What Available Balance Do You Need on Your Credit Card to Rent a Car?

by Chris Brantley
The more your rental car costs, the higher the available balance requirement.

There’s no hard and fast amount of available credit required to rent a car. It depends on the per-day cost of the rental and the number of days you need it. Typically, the rental agency puts a hold on your credit card for at least the amount of the rental and a little extra on top of that in case there's a problem.

Gimme Some Wheels

Many rental car companies require that you be at least 21 and have a credit card in your name to rent a car. Some may go down to age 18 and take cash or a debit card. Companies usually prefer credit cards with a healthy available balance -- the amount of your credit limit minus your current balance. If you have a credit card with a $1,000 limit and a $200 current balance, your available balance is $800, which should be enough -- most of the time.

Direct Method

Rental car companies require a certain dollar amount on your available balance in case you exceed your mileage, keep the car longer than promised or cause damages. It's easier for the company to charge your card for extra expenses than to spend time and money collecting the additional charges directly. Polices vary from company to company so ask for the amounts when making a reservation.

Holding Pattern

Expect to have at least the estimated amount of your rental and an extra $200 put on your card for incidentals. Companies almost always put a hold on a debit card but may not place one on your credit card depending on your available balance and their policies. A hold or block means you can't use the funds until the car is returned and paid for. If your estimated cost of renting the car is $100 for two days, the rental company may block your card for $300 or more. If you only have $300 of available credit, you can't use the card until the car is returned or you use another method to pay the bill.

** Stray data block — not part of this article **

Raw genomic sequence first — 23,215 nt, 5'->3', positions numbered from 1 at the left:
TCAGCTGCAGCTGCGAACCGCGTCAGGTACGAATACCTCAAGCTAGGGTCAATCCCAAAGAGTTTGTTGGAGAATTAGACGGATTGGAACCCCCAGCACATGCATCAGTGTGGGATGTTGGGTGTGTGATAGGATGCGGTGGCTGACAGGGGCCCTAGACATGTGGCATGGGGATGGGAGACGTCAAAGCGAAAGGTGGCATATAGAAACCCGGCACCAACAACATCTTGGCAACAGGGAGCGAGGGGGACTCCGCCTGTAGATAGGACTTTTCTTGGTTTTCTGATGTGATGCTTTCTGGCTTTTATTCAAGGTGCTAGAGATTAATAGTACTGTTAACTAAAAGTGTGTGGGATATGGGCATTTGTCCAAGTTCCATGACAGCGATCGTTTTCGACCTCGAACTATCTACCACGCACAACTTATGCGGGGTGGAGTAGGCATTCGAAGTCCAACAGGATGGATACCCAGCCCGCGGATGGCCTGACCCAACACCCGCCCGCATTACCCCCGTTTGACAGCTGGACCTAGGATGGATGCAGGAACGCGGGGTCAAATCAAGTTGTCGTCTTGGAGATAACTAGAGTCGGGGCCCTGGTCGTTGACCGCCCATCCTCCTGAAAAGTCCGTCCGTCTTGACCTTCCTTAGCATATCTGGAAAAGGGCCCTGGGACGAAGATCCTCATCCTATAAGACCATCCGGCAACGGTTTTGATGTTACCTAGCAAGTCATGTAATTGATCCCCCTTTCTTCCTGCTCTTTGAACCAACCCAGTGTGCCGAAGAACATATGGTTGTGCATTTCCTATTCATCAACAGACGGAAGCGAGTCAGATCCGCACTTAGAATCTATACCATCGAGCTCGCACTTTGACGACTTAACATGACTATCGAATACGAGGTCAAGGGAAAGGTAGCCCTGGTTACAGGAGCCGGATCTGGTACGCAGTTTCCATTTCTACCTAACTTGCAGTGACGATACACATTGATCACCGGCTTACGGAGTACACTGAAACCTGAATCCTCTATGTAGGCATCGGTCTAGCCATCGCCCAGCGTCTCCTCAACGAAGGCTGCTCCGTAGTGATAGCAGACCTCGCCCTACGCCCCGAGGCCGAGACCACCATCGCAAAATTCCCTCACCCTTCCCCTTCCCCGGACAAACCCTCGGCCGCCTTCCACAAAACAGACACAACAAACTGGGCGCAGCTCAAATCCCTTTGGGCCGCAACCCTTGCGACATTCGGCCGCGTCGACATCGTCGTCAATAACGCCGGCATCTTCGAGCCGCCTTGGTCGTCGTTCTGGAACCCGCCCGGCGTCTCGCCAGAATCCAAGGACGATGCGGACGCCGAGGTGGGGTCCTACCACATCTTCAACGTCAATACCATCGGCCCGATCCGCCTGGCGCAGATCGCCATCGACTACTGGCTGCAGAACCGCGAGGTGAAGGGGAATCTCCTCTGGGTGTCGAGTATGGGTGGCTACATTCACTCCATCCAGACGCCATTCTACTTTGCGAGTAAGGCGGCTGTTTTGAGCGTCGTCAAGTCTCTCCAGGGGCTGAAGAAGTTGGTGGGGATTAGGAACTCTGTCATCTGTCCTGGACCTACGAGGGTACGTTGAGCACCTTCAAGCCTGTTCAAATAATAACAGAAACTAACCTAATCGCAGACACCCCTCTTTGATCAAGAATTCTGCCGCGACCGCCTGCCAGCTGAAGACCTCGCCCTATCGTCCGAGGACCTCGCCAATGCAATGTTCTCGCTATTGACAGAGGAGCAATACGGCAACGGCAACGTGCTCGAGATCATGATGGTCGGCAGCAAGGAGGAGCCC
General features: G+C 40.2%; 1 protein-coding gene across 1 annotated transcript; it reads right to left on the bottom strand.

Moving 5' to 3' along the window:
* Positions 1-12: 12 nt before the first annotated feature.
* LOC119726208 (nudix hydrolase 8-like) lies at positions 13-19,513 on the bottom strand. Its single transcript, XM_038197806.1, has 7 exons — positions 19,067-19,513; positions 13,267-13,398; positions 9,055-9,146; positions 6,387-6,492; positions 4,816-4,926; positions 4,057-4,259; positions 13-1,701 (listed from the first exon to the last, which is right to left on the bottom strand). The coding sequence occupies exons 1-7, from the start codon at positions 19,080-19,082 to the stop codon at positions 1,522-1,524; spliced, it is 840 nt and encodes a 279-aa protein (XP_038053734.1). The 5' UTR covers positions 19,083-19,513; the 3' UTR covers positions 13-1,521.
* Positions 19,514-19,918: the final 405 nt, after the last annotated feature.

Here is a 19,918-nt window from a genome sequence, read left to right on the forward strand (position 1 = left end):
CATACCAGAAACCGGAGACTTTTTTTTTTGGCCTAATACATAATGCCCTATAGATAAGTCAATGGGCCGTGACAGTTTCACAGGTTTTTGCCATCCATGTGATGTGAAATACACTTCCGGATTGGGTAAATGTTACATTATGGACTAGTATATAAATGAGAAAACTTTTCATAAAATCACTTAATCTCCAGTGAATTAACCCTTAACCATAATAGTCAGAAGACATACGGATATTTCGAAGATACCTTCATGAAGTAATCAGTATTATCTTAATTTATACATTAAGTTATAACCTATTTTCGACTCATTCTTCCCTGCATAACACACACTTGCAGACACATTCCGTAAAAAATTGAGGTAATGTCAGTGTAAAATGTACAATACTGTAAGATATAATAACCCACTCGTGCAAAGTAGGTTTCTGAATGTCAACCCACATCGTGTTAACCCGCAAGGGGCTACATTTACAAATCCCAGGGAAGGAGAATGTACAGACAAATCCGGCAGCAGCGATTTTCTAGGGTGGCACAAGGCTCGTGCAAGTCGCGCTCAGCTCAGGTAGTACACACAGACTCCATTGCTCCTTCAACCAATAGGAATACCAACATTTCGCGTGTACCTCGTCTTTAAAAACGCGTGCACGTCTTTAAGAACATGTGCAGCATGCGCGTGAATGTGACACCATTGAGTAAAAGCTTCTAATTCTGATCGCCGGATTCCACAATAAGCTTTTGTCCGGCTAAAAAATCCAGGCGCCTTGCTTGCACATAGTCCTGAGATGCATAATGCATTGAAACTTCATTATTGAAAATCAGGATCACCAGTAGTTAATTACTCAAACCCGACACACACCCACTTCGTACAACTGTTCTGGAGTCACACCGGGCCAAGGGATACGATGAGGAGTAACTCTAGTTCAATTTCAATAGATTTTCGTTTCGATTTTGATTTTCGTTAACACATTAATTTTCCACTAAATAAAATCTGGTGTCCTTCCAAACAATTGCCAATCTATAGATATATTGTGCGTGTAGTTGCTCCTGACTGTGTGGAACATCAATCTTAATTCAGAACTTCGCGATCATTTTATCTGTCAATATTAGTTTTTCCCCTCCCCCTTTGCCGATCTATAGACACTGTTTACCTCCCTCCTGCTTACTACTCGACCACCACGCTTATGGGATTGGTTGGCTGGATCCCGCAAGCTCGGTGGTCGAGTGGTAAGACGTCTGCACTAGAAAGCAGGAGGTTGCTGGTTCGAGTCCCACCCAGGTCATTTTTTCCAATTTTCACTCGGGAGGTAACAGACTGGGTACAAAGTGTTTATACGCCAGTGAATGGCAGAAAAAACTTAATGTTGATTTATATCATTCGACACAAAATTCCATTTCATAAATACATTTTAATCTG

Pay Another Way

Even if you're required to cover the car rental with a credit card, you can usually use another payment method it once you turn it in. If you have a card with $300 of available credit you can use that amount to secure the car and then pay with cash or a debit card when you return it. That frees up the $300 on hold. However it may take up to 48 hours for the block to disappear.

About the Author

Chris Brantley began writing professionally for a financial analysis firm in 1997. From 2000 to 2004, he worked as a financial advisor, specializing in retirement planning and earned his Series 7, Series 66 and insurance licenses. Brantley started his full-time writing career in 2012 and has written for a variety of financial websites, including insurance, real estate, loan and investment sites. He holds a Bachelor of Arts in English from the University of Georgia.

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